Chief among those is persuading more men to speak out. Journalist and author Nate Crowley had hidden his bulimia for years before being moved to talk about it on Twitter after seeing Eccleston’s comments. “One of the reasons I never spoke about it was because I am a larger man and I always remember John Prescott talking about his bulimia and how slammed he got – all those jokes about well, it’s clearly not working,” he says. “Seeing the different reactions to Christopher Eccleston’s comments made me think that things were changing and that I could talk about my experiences. That had seemed impossible until now.”

Crowley admits that he was taken aback by the huge response to his admission but adds that talking about it doesn’t instantly solve everything. “I’ve been better for the last year but even now there are times when I have the urge,” he says. “As a larger man you’re the last person anyone suspects. If anything, they think that you probably have too healthy an approach to food.”

Rhik Samadder, whose memoir I Never Said I Loved You is bruisingly honest about his own experiences with eating disorders, mental health and self-harm, adds that it is important to look at the reasons why men still struggle to admit to a problematic relationship with body image.

“The dark side of social media is that it democratises everything,” he says. “So you see men increasingly struggling with self-image with gym culture and orthorexia [a preoccupation with eating healthy food] and becoming hyper-conscious about how they look on screen.

“In my case it didn’t help that I was also born into a culture that made me feel as though I wasn’t wanted because of how I looked being brown. I think what I was trying to do was make myself invisible and not a target.”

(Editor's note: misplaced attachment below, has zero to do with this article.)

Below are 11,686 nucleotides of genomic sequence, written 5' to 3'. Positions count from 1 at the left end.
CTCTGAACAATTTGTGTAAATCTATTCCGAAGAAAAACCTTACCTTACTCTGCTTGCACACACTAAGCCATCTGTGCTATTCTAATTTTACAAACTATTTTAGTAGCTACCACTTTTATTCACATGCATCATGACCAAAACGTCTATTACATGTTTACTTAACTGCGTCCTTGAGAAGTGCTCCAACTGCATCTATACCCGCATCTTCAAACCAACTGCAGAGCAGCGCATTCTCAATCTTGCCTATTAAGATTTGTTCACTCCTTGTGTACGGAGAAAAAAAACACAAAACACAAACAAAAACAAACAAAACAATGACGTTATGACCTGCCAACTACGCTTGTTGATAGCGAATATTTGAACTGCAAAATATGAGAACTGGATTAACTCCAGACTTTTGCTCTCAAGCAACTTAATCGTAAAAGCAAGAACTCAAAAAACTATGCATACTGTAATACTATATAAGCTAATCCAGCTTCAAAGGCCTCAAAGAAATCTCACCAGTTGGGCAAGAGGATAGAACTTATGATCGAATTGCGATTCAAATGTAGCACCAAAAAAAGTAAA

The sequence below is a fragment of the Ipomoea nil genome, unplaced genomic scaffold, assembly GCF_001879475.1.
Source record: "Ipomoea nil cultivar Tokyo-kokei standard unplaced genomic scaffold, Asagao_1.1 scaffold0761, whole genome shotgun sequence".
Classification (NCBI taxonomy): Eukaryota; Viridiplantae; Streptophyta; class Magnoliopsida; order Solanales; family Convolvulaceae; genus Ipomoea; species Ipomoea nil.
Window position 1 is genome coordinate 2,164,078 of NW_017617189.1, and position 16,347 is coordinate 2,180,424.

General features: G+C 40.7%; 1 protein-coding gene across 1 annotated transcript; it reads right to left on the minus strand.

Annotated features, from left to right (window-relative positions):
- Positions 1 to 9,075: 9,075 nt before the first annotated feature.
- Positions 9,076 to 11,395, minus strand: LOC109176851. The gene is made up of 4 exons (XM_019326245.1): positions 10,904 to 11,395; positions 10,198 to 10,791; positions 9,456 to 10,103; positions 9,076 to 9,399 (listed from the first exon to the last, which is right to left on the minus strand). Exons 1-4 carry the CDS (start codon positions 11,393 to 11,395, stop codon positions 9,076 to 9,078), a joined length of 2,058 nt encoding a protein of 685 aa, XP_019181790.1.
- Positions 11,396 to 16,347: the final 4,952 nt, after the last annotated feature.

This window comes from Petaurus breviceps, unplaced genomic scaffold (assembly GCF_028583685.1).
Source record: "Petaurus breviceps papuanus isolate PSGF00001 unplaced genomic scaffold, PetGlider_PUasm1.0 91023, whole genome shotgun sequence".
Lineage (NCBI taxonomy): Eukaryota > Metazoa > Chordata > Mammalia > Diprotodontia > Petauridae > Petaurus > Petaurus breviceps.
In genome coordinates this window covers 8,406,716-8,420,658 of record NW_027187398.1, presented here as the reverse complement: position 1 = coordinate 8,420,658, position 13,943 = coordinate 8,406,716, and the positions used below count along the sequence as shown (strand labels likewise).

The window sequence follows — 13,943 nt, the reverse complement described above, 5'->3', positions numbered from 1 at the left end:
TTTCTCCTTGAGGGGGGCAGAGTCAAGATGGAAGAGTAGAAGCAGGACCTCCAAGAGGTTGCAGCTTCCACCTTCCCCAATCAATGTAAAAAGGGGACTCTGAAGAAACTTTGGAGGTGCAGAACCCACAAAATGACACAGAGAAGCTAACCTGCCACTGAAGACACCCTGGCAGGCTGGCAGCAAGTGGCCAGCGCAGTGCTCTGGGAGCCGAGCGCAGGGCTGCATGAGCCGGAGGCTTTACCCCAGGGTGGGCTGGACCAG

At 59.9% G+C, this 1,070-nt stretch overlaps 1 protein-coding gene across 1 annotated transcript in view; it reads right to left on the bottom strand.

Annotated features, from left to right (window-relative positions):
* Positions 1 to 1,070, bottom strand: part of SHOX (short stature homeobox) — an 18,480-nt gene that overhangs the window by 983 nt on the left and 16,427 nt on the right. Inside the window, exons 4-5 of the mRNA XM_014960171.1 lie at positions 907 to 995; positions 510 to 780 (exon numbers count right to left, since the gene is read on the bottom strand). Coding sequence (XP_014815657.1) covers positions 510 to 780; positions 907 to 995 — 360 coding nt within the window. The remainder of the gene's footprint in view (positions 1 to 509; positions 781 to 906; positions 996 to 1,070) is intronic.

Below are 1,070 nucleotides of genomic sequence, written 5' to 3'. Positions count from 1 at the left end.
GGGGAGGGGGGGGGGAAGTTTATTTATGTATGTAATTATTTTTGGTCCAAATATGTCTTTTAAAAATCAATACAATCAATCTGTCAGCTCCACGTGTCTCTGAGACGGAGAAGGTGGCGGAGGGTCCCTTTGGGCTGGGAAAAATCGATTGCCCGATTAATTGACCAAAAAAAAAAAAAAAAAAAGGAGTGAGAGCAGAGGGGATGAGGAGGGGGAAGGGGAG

Compounding the problem is the fact that the shame felt by many men means that they do not seek help until they reach crisis point, says psychologist and psychotherapist Dr Christian Buckland. “Because eating disorders are still often seen as a women’s issue men do struggle with the idea that they might be the only guy in the room,” he says. “With male patients there can be high drop-out rates. There’s definitely a sense that men linger far more before presenting at clinics and thus are often in dire straits by the time that they do seek help.”

Danny Bowman, vice-chair of the charity MaleVoiceEd, which focuses on male eating disorders, agrees that there is an ongoing issue with health provision. “We get a lot of men coming to us who were too ashamed to talk about their issues or felt that they couldn’t be the only man in the room,” he says.

“Much more needs to be done, especially within the professional field, to improve our levels of understanding around men’s body images and eating disorders.”

In the UK, the eating disorder charity Beat can be contacted on 0808 8010677 or emailed at help@beateatingdisorders.org.uk (over-18s); studentline@beateatingdisorders.org.uk (students); or fyp@beateatingdisorders.org.uk (under-18s). In the US the National Eating Disorders Association helpline number is 1800 9312237. In Australia, the Butterfly Foundation for Eating Disorders helpline number is 1800 33467